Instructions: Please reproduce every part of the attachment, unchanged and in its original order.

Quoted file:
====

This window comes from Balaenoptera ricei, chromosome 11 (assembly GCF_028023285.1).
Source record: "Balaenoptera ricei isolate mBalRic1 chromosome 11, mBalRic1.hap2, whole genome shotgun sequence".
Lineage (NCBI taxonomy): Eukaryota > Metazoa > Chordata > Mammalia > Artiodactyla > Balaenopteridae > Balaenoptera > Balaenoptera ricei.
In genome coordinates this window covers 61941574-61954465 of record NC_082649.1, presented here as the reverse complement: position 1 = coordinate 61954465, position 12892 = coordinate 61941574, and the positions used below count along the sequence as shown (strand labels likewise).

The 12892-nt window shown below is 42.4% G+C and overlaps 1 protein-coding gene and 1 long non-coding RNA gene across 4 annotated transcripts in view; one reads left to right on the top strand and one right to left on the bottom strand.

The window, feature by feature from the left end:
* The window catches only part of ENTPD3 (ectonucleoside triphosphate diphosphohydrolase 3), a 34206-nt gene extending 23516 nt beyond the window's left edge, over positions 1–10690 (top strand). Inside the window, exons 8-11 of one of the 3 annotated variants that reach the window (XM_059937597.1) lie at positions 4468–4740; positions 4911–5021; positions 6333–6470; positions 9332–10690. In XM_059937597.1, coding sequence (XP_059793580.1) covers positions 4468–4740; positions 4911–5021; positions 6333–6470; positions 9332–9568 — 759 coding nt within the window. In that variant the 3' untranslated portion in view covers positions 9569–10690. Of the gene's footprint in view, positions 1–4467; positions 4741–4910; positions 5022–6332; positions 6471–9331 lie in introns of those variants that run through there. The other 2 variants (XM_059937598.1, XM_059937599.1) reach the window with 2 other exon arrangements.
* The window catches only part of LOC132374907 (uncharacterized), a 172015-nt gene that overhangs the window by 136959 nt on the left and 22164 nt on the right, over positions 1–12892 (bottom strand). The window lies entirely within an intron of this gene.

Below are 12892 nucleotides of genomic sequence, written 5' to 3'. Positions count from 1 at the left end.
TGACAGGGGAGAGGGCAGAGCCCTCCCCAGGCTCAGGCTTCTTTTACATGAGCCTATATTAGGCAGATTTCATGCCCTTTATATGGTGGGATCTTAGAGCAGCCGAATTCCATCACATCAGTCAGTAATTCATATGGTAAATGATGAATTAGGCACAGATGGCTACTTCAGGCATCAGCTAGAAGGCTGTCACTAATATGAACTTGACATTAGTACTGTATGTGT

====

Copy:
This window comes from Balaenoptera ricei, chromosome 11 (assembly GCF_028023285.1).
Source record: "Balaenoptera ricei isolate mBalRic1 chromosome 11, mBalRic1.hap2, whole genome shotgun sequence".
Lineage (NCBI taxonomy): Eukaryota > Metazoa > Chordata > Mammalia > Artiodactyla > Balaenopteridae > Balaenoptera > Balaenoptera ricei.
In genome coordinates this window covers 61941574-61954465 of record NC_082649.1, presented here as the reverse complement: position 1 = coordinate 61954465, position 12892 = coordinate 61941574, and the positions used below count along the sequence as shown (strand labels likewise).

The 12892-nt window shown below is 42.4% G+C and overlaps 1 protein-coding gene and 1 long non-coding RNA gene across 4 annotated transcripts in view; one reads left to right on the top strand and one right to left on the bottom strand.

The window, feature by feature from the left end:
* The window catches only part of ENTPD3 (ectonucleoside triphosphate diphosphohydrolase 3), a 34206-nt gene extending 23516 nt beyond the window's left edge, over positions 1–10690 (top strand). Inside the window, exons 8-11 of one of the 3 annotated variants that reach the window (XM_059937597.1) lie at positions 4468–4740; positions 4911–5021; positions 6333–6470; positions 9332–10690. In XM_059937597.1, coding sequence (XP_059793580.1) covers positions 4468–4740; positions 4911–5021; positions 6333–6470; positions 9332–9568 — 759 coding nt within the window. In that variant the 3' untranslated portion in view covers positions 9569–10690. Of the gene's footprint in view, positions 1–4467; positions 4741–4910; positions 5022–6332; positions 6471–9331 lie in introns of those variants that run through there. The other 2 variants (XM_059937598.1, XM_059937599.1) reach the window with 2 other exon arrangements.
* The window catches only part of LOC132374907 (uncharacterized), a 172015-nt gene that overhangs the window by 136959 nt on the left and 22164 nt on the right, over positions 1–12892 (bottom strand). The window lies entirely within an intron of this gene.

Below are 12892 nucleotides of genomic sequence, written 5' to 3'. Positions count from 1 at the left end.
TGACAGGGGAGAGGGCAGAGCCCTCCCCAGGCTCAGGCTTCTTTTACATGAGCCTATATTAGGCAGATTTCATGCCCTTTATATGGTGGGATCTTAGAGCAGCCGAATTCCATCACATCAGTCAGTAATTCATATGGTAAATGATGAATTAGGCACAGATGGCTACTTCAGGCATCAGCTAGAAGGCTGTCACTAATATGAACTTGACATTAGTACTGTATGTGT